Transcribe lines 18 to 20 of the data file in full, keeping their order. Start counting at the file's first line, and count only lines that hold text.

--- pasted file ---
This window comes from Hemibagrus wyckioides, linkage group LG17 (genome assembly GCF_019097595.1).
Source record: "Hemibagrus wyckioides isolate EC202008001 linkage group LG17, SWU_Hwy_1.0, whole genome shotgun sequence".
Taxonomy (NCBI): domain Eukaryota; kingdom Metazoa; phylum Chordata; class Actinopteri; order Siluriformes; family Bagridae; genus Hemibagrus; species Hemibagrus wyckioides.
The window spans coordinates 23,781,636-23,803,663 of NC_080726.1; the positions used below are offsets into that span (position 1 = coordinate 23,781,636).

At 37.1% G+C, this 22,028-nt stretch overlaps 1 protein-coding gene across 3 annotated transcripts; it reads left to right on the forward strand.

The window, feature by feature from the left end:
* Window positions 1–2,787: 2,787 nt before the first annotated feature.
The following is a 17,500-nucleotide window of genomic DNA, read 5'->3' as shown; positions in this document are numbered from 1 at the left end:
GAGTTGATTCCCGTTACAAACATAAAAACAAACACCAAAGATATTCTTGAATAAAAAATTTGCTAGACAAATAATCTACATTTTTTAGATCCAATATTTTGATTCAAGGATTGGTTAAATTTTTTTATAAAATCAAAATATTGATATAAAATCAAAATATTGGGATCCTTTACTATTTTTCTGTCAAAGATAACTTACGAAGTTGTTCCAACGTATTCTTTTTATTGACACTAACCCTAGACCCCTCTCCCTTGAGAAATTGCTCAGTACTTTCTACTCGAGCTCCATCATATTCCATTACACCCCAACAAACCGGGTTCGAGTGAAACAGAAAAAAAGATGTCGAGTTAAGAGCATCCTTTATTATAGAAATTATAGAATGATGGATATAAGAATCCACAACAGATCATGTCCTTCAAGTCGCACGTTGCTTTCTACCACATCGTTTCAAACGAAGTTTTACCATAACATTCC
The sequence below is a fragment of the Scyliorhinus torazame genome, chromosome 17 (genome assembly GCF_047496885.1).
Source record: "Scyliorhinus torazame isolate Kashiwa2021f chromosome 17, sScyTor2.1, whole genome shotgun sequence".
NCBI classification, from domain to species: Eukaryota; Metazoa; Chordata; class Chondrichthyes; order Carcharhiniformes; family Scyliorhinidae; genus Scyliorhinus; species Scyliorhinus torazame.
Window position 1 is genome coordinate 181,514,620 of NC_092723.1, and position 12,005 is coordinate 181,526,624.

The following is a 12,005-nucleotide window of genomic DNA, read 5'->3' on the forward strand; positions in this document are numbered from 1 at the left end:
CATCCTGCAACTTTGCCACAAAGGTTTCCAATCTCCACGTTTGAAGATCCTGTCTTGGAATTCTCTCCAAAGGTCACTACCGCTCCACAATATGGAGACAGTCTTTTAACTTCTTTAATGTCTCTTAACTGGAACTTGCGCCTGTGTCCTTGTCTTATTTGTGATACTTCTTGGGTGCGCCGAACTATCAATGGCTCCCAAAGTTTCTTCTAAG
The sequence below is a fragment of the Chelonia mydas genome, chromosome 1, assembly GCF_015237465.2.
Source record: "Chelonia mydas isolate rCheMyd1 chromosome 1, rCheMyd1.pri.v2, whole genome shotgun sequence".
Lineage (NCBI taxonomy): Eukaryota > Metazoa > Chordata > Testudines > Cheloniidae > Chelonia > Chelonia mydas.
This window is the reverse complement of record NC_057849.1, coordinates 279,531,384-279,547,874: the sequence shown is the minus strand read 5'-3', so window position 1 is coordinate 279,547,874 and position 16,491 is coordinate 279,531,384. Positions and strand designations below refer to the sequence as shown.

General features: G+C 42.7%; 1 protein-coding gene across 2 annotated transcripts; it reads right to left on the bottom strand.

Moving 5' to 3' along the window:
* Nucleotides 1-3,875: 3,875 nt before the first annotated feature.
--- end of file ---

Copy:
Lineage (NCBI taxonomy): Eukaryota > Metazoa > Chordata > Testudines > Cheloniidae > Chelonia > Chelonia mydas.
This window is the reverse complement of record NC_057849.1, coordinates 279,531,384-279,547,874: the sequence shown is the minus strand read 5'-3', so window position 1 is coordinate 279,547,874 and position 16,491 is coordinate 279,531,384. Positions and strand designations below refer to the sequence as shown.

General features: G+C 42.7%; 1 protein-coding gene across 2 annotated transcripts; it reads right to left on the bottom strand.